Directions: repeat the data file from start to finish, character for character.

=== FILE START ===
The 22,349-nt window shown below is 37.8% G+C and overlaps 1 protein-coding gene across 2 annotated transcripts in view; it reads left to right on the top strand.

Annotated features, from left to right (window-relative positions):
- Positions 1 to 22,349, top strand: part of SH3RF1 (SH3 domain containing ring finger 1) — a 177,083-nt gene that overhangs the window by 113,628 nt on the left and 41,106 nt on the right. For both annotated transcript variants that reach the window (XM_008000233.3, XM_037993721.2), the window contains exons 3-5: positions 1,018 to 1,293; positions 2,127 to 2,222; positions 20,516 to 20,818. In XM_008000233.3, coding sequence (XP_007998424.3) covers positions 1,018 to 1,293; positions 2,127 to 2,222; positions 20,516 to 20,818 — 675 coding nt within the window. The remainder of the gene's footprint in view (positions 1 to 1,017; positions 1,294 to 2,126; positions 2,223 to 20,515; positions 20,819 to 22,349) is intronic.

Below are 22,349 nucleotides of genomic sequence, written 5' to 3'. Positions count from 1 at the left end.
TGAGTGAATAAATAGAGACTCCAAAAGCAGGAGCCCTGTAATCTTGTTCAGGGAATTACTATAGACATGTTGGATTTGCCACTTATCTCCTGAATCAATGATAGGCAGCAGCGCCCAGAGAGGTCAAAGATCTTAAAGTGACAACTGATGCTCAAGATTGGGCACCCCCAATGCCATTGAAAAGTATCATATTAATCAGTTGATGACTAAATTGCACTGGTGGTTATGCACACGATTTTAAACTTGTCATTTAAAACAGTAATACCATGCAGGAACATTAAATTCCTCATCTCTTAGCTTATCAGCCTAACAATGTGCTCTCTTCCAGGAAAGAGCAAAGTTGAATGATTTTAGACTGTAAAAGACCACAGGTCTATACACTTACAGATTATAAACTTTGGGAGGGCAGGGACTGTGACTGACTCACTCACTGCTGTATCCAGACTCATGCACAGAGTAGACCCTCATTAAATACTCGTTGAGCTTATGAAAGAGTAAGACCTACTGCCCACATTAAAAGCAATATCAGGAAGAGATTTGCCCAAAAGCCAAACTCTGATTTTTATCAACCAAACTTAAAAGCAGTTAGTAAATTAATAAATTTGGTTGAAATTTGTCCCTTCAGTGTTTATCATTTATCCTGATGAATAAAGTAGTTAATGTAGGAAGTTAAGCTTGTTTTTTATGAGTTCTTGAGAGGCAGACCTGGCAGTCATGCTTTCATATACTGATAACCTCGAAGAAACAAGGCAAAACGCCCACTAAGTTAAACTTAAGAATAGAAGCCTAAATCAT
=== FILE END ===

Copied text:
The 22,349-nt window shown below is 37.8% G+C and overlaps 1 protein-coding gene across 2 annotated transcripts in view; it reads left to right on the top strand.

Annotated features, from left to right (window-relative positions):
- Positions 1 to 22,349, top strand: part of SH3RF1 (SH3 domain containing ring finger 1) — a 177,083-nt gene that overhangs the window by 113,628 nt on the left and 41,106 nt on the right. For both annotated transcript variants that reach the window (XM_008000233.3, XM_037993721.2), the window contains exons 3-5: positions 1,018 to 1,293; positions 2,127 to 2,222; positions 20,516 to 20,818. In XM_008000233.3, coding sequence (XP_007998424.3) covers positions 1,018 to 1,293; positions 2,127 to 2,222; positions 20,516 to 20,818 — 675 coding nt within the window. The remainder of the gene's footprint in view (positions 1 to 1,017; positions 1,294 to 2,126; positions 2,223 to 20,515; positions 20,819 to 22,349) is intronic.

Below are 22,349 nucleotides of genomic sequence, written 5' to 3'. Positions count from 1 at the left end.
TGAGTGAATAAATAGAGACTCCAAAAGCAGGAGCCCTGTAATCTTGTTCAGGGAATTACTATAGACATGTTGGATTTGCCACTTATCTCCTGAATCAATGATAGGCAGCAGCGCCCAGAGAGGTCAAAGATCTTAAAGTGACAACTGATGCTCAAGATTGGGCACCCCCAATGCCATTGAAAAGTATCATATTAATCAGTTGATGACTAAATTGCACTGGTGGTTATGCACACGATTTTAAACTTGTCATTTAAAACAGTAATACCATGCAGGAACATTAAATTCCTCATCTCTTAGCTTATCAGCCTAACAATGTGCTCTCTTCCAGGAAAGAGCAAAGTTGAATGATTTTAGACTGTAAAAGACCACAGGTCTATACACTTACAGATTATAAACTTTGGGAGGGCAGGGACTGTGACTGACTCACTCACTGCTGTATCCAGACTCATGCACAGAGTAGACCCTCATTAAATACTCGTTGAGCTTATGAAAGAGTAAGACCTACTGCCCACATTAAAAGCAATATCAGGAAGAGATTTGCCCAAAAGCCAAACTCTGATTTTTATCAACCAAACTTAAAAGCAGTTAGTAAATTAATAAATTTGGTTGAAATTTGTCCCTTCAGTGTTTATCATTTATCCTGATGAATAAAGTAGTTAATGTAGGAAGTTAAGCTTGTTTTTTATGAGTTCTTGAGAGGCAGACCTGGCAGTCATGCTTTCATATACTGATAACCTCGAAGAAACAAGGCAAAACGCCCACTAAGTTAAACTTAAGAATAGAAGCCTAAATCAT